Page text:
A new study out of the National Communication Association wanted to find out whether increased smartphone and social media use in class impacted student learning — and what they found was that it had both negative and positive effects.
In the study, researchers analyzed kids who were using phones in class to respond to text messages — both relevant and irrelevant to the class material. They measured the type of messages and the frequency of them, and found that students who were texting about the material actually scored higher on multiple choice tests about the subject than those who were texting about non-class related things.
Of course it’s not actually Twitter that does this; it’s the individuals I have connected with in those 6 year, from all corners of this wonderful world and from all walks of life and cultures. These people, who I’ve built my Personal Learning Network (PLN) around, have made me laugh, cry, think, reflect, criticise, critique, avoid, seek out, and generally strive to know more about myself.
The great thing is that you/they had no idea they were doing it, or even part of it. That’s because that’s what I use Twitter for. You might use Twitter for something else; running buddies, charity auctions, account complaints, celebrity stalking, coffee-shop cake comparisons. We each have our own version of the same system that offers our own unique answers or destinations.
- See more at: http://www.dontwasteyourtime.co.uk/social-network/how-twitter-can-be-used-for-informal-personal-learning/#sthash.pv4HyoqJ.dpuf
WEEK 14 – Collaborative Editing With Google Drive Well, at long last, here we are … the final week of the Try-a-Tool-a-Week challenge! It’s been a lot of fun. Over 700 teachers signed up to receive weekly emails offering quick-start
The 2014/2015 Best Apps Committee was chaired by its founder Melissa Jacobs and included: Jennifer Helfrich, Joquetta Johnson, Melissa Johnston, Catharine Potter, Kathleen Roberts, Mary Ann Scheuer, John Schumacher, Laura Warren-Gross and me.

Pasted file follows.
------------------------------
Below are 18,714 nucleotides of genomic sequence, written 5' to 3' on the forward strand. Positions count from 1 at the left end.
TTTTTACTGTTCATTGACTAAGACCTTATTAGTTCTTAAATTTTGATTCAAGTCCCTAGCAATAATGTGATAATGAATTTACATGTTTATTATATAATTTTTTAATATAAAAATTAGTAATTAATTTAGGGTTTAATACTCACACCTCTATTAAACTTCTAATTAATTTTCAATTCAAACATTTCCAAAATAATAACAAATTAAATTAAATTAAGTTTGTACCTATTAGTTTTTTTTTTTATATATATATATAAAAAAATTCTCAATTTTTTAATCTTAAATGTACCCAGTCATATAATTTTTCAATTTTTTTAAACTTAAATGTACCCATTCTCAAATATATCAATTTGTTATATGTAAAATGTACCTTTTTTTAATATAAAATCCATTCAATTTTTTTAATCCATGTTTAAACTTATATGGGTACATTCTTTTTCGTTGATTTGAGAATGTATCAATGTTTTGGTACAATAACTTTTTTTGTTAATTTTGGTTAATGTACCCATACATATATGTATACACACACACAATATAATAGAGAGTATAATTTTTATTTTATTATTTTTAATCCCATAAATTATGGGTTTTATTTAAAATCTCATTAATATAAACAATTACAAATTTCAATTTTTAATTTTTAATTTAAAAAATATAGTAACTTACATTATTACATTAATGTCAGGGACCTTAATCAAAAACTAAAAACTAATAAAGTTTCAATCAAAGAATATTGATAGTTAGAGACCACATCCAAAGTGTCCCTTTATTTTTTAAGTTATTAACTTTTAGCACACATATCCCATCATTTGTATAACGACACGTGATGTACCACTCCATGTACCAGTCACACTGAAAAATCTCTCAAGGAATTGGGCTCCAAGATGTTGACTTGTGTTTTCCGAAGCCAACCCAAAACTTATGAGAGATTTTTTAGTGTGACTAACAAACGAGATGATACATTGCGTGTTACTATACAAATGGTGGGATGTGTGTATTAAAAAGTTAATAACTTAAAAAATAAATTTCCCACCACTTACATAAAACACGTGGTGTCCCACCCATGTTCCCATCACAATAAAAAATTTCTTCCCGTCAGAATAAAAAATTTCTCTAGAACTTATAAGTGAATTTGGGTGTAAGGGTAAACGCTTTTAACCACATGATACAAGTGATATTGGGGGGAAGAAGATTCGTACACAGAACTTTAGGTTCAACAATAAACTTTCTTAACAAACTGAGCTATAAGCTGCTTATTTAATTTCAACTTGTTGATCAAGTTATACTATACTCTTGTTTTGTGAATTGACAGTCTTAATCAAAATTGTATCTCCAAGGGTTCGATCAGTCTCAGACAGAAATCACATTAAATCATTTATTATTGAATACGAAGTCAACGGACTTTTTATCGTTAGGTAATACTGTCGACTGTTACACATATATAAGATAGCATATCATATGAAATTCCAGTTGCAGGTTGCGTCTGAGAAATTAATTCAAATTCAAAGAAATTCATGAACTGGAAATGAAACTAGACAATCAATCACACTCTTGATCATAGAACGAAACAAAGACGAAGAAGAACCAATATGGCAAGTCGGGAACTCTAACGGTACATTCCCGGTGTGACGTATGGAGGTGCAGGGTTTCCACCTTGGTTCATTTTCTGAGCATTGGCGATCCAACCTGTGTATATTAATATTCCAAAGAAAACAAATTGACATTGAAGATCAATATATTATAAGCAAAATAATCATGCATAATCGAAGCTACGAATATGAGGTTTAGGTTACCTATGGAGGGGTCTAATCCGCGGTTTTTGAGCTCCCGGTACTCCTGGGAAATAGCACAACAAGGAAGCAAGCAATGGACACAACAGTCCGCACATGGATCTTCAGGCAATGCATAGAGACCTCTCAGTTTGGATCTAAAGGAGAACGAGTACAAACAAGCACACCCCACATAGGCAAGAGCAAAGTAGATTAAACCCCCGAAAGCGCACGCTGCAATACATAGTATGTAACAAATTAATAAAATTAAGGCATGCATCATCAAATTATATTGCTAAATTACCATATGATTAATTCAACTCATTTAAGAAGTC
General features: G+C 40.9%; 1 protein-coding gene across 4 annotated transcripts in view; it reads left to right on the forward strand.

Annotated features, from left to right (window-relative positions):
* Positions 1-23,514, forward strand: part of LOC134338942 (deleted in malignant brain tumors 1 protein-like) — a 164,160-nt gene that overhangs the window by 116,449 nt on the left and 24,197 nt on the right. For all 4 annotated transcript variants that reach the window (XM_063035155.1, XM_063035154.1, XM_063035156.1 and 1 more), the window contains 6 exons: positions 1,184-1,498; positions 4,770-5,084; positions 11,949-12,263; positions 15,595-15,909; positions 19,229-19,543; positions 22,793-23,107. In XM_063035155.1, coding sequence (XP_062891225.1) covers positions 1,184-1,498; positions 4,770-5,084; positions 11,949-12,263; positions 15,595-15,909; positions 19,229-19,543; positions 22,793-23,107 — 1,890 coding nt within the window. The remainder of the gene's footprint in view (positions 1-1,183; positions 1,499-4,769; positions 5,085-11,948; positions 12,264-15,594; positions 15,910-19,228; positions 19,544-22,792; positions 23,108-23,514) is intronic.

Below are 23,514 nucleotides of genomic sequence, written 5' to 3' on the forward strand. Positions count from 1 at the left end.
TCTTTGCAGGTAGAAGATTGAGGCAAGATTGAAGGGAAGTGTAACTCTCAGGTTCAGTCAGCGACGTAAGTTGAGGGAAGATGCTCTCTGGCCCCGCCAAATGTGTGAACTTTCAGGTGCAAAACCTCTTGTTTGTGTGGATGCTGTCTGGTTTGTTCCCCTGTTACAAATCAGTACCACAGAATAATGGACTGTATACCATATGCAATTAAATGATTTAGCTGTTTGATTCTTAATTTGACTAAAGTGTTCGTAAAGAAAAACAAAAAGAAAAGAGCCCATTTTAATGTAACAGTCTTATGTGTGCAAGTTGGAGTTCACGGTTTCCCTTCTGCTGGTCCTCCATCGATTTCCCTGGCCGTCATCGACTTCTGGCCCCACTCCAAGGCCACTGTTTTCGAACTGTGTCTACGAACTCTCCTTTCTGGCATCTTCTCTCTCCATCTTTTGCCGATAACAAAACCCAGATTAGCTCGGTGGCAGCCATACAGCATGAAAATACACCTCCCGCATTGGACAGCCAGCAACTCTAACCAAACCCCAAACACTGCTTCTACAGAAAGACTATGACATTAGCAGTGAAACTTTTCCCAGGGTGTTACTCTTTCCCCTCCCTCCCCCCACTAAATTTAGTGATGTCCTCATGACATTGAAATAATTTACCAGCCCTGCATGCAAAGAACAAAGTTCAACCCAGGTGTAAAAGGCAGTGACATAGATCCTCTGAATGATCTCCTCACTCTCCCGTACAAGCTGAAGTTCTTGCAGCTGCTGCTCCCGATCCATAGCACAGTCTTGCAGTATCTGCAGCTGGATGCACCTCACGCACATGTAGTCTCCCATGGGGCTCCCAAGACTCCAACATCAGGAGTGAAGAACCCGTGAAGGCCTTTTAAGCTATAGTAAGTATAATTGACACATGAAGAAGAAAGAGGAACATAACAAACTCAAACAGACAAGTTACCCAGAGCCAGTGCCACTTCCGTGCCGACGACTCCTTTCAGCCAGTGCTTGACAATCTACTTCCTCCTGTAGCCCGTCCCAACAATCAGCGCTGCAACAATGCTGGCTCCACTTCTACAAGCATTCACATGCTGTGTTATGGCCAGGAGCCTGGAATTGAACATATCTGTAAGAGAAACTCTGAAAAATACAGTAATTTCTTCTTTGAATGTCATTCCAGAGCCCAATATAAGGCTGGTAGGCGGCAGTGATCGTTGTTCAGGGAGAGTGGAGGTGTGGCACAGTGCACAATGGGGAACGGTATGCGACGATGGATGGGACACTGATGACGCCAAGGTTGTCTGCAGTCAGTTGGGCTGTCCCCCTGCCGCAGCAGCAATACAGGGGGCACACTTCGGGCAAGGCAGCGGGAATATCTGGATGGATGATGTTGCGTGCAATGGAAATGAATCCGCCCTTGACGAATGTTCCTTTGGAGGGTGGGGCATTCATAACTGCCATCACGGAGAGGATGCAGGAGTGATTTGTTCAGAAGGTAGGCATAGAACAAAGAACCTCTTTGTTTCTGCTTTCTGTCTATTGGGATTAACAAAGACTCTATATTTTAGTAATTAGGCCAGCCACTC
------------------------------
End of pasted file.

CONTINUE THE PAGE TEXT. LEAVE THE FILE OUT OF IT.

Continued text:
Twitter can be an immensely useful tool for teachers, regardless of the subject or age range of students you teach. There are tons of Twitter Tips out there, written for new users and seasoned veterans. There are too many lists to count that enumerate great accounts to follow, chats to participate in, hashtags to check …
About 100 Virginia high school students will be able to participate in a pilot program where they take all of their courses online from a state-run virtual school.
Virginia To Offer Online Pilot Program This Fall.
The Washington Post (6/15, Balingit) reports this fall a Virginia Department of Education pilot program will allow about 100 high school students “to take all of their classes online.” The state’s online school, Virtual Virginia, “traditionally has offered Advanced Placement, electives and foreign language courses for students,” but this school year it will offer “all of the core coursework Virginia students need to earn a high school diploma.”
There are plenty of reasons teachers do not use education technology. It’s expensive. It’s hard to always find a reason to implement edtech into a particular lesson. That’s all true and valid, really. But what are the other big reasons that teachers don’t use technology in the classroom? We did a little digging through surveys, […]
Objectives: To study the associations of screen time (Internet / video games / television) with health-related behaviors and outcomes in adolescents.
Methods: Regression analyses were performed to assess the associations of screen time with several health-related behaviors and outcomes in 2425 Dutch adolescents.
Results: Screen time was associated with bullying, being bullied, less physical activity, skipping school, alcohol use and unhealthy eating habits. Compulsive and excessive screen times were associated respectively with several psychosocial problems and being overweight.
Conclusions: Screen time was of significant importance to adolescent health. Behavioral interrelatedness caused significant confounding in the studied relations when behaviors were analyzed separately compared to a multi-behavioral approach, which speaks for more multi-behavioral analyses in future studies.